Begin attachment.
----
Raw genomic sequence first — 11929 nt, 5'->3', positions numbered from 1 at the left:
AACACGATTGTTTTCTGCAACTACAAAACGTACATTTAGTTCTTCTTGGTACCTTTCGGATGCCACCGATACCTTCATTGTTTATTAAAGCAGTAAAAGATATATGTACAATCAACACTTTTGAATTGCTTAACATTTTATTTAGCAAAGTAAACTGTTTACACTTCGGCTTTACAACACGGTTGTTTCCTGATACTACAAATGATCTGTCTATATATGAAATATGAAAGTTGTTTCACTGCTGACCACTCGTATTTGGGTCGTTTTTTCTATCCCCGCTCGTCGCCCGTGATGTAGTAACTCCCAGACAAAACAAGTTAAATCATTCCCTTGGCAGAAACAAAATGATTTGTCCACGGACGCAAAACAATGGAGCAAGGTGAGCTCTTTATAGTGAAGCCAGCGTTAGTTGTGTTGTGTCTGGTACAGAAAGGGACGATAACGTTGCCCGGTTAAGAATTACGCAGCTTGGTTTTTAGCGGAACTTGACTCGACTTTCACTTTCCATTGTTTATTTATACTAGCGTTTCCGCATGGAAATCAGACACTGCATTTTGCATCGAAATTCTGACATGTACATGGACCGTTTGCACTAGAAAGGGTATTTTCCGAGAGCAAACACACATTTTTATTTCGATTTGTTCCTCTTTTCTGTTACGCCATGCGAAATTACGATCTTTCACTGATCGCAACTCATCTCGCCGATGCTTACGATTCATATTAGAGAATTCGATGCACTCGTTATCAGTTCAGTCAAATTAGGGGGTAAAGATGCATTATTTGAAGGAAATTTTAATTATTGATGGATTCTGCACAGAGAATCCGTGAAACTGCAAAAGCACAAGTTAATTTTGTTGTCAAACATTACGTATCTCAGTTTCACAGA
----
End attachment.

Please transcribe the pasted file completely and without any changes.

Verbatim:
Raw genomic sequence first — 11929 nt, 5'->3', positions numbered from 1 at the left:
AACACGATTGTTTTCTGCAACTACAAAACGTACATTTAGTTCTTCTTGGTACCTTTCGGATGCCACCGATACCTTCATTGTTTATTAAAGCAGTAAAAGATATATGTACAATCAACACTTTTGAATTGCTTAACATTTTATTTAGCAAAGTAAACTGTTTACACTTCGGCTTTACAACACGGTTGTTTCCTGATACTACAAATGATCTGTCTATATATGAAATATGAAAGTTGTTTCACTGCTGACCACTCGTATTTGGGTCGTTTTTTCTATCCCCGCTCGTCGCCCGTGATGTAGTAACTCCCAGACAAAACAAGTTAAATCATTCCCTTGGCAGAAACAAAATGATTTGTCCACGGACGCAAAACAATGGAGCAAGGTGAGCTCTTTATAGTGAAGCCAGCGTTAGTTGTGTTGTGTCTGGTACAGAAAGGGACGATAACGTTGCCCGGTTAAGAATTACGCAGCTTGGTTTTTAGCGGAACTTGACTCGACTTTCACTTTCCATTGTTTATTTATACTAGCGTTTCCGCATGGAAATCAGACACTGCATTTTGCATCGAAATTCTGACATGTACATGGACCGTTTGCACTAGAAAGGGTATTTTCCGAGAGCAAACACACATTTTTATTTCGATTTGTTCCTCTTTTCTGTTACGCCATGCGAAATTACGATCTTTCACTGATCGCAACTCATCTCGCCGATGCTTACGATTCATATTAGAGAATTCGATGCACTCGTTATCAGTTCAGTCAAATTAGGGGGTAAAGATGCATTATTTGAAGGAAATTTTAATTATTGATGGATTCTGCACAGAGAATCCGTGAAACTGCAAAAGCACAAGTTAATTTTGTTGTCAAACATTACGTATCTCAGTTTCACAGA